Men do a lot more housework today than they did ten years ago, but they do the same amount of housework regardless of whether they are single or married. This means men are more self-sufficient than they used to be, but also that they are only doing what women would call “the basics.”
Women do more housework when they are married than when they are single — even with no kids. Which means women are doing more than the basics because they want to make a nice home for the marriage. And men already thought they had a nice home. Men don’t care about the extra housework women are doing: the genesis of unpaid, unappreciated labor.
Forget the wage gap. Let’s talk about the emotional labor gap. Parents have to decide who runs to the emergency room when the kid is sick, who goes home when ceiling fan falls in the living room, who remembers the dietary preferences and food allergies when the extended family comes into town. You can’t outsource everything. So one person has to have a job that has fewer time demands.
And I’m so sick of telling you that men and women are not the same so we can’t treat them the same. Women keep their marriages together by saying yes to sex even though they don’t want sex. This would have helped me a lot in my first marriage, where we had sex three times in...
This course runs May 7 – 10 at 8pm Eastern and includes four days of video sessions and email-based materials as well as a weekly meeting with special guests for four weeks. The cost is $195 but you can save $50 if you use this coupon code in the next two days: SMARTAF. Sign up now.
This is a course for INTJs. It’s not like any course I’ve done before. But before I even tell you about it, I want to say you really have to be an INTJ to enroll in the course.
First of all, the INTJs are ruthless to people who are not like them, and honestly, I can barely cope with being in a course with them. Because even when they are trying to be nice (which they may or may not be trying to be when they talk to me) they can’t stop squashing other people for having weaknesses. Literal illustration: Melissa sitting on me because I didn’t wake up on time.
Usually the best way for me to tell if someone is an INTJ is to put them into the first course I did for INTJs – the INTJs are in heaven and everyone else is like why are all these people such assholes?
But that takes a lot of time, so here’s a shortcut for how to tell if you tested as an INTJ but you’re not:
Do you make decisions based on your values?
Yes? No? It depends?
A reporter emailed me to set up a call to talk about millennials. There was a time in my life when I would have ignored the email. I’m tired of talking about millennials. But now that I’m home with kids, I say yes to reporters so I have someone interesting to talk to.
This one asked me about how millennials will change leadership. She wanted a quote about David Solomon – quintessential BS-laden story that millennials eat up. He’s the CEO-in-waiting at Goldman Sachs who is also a DJ and walked his kids to school. And then I remembered the other reason I don’t do calls with journalists: I go on tirades.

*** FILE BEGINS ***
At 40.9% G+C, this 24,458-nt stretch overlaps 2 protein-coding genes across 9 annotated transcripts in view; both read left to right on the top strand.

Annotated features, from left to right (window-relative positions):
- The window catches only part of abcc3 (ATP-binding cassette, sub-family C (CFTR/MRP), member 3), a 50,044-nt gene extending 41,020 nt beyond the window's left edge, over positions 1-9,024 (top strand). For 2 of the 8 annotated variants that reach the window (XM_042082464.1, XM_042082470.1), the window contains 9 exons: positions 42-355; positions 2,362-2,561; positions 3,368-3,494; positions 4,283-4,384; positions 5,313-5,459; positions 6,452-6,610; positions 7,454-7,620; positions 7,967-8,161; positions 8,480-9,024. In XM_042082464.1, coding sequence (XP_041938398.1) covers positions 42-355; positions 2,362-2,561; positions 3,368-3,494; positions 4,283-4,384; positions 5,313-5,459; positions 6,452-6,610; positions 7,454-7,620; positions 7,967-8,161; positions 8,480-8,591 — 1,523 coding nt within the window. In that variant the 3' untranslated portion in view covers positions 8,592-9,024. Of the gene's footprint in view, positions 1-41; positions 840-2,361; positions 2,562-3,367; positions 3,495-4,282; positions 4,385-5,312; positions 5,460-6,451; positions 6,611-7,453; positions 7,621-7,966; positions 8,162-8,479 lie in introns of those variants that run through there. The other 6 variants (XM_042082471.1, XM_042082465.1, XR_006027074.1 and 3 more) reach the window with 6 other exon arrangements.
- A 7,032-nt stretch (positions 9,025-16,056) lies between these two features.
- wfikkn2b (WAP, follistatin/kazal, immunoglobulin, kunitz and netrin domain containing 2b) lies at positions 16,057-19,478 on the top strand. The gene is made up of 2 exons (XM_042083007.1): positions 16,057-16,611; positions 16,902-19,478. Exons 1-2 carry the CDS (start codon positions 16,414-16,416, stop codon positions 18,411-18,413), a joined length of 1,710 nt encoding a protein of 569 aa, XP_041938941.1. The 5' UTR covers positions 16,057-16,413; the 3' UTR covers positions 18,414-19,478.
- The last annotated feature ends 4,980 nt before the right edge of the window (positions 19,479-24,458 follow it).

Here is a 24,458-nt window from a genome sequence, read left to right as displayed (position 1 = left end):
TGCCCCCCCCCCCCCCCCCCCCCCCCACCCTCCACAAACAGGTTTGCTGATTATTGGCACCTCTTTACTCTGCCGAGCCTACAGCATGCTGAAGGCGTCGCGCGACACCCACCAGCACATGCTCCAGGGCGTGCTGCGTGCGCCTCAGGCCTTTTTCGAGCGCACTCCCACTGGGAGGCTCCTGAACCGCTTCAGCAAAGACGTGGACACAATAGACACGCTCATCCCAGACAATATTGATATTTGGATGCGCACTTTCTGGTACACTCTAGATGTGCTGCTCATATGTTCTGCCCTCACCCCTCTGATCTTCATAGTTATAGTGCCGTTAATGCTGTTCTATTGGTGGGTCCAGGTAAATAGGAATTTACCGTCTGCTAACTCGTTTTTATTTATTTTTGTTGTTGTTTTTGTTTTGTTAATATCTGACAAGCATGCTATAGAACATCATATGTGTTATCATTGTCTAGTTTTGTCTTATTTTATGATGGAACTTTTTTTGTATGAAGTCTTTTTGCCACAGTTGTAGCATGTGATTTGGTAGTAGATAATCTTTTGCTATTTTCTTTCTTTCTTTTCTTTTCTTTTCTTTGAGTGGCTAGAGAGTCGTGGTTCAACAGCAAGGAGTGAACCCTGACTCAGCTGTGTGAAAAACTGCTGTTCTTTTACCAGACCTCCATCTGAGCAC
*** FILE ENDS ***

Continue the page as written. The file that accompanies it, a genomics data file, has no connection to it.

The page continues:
Walked his kids to school! So devoted!
Really, how do people believe this crap. Here’s what it’s like to be a millionaire and walk your kids to school: someone else wakes them up and gets them ready. And then there’s a car service to pick you up at the school and drive you to work.
In the past you got a gold medal for being CEO. (Or you got a gold medal for being a hot wife who raised kids who became doctors and lawyers.) Now CEOs have to be aspirational for millennials so they have to look like they won a gold medal for work-life balance.
Chelsea Clinton is a great example of commitment to nothing. She was at McKinsey for a year. She fundraises for charities. She wrote a children’s book....
I am so sick of people telling me I don’t have Aspergers. I am also so sick of people not listening to me when I tell them their daughter has Aspergers.
Women who have Aspergers do not look like men who have Aspergers. Men who have Aspergers look like socially retarded men. Women who have Aspergers look like neurotypical men. Of course, this is just a nice way of saying that women with Aspergers are retarded women. But the truth is that neurotypical men still look like social retards compared to neurotypical women.
So when a woman thinks like a man, we do not think she has Aspergers because we worry that would be gender stereotyping. But WTF, genders do have stereotypes. And most women who have brains like men have Aspergers. This does not mean women who are strong and athletic have Aspergers. That is you misunderstanding gender; women can be strong and athletic and think like a woman. But women whose brains work like men are not likely to be normal. Duh.
Don’t complain to me that there is not a man’s brain and a woman’s brain. Seriously. Of course there is. You know that if a guy loves to go shopping and get his hair...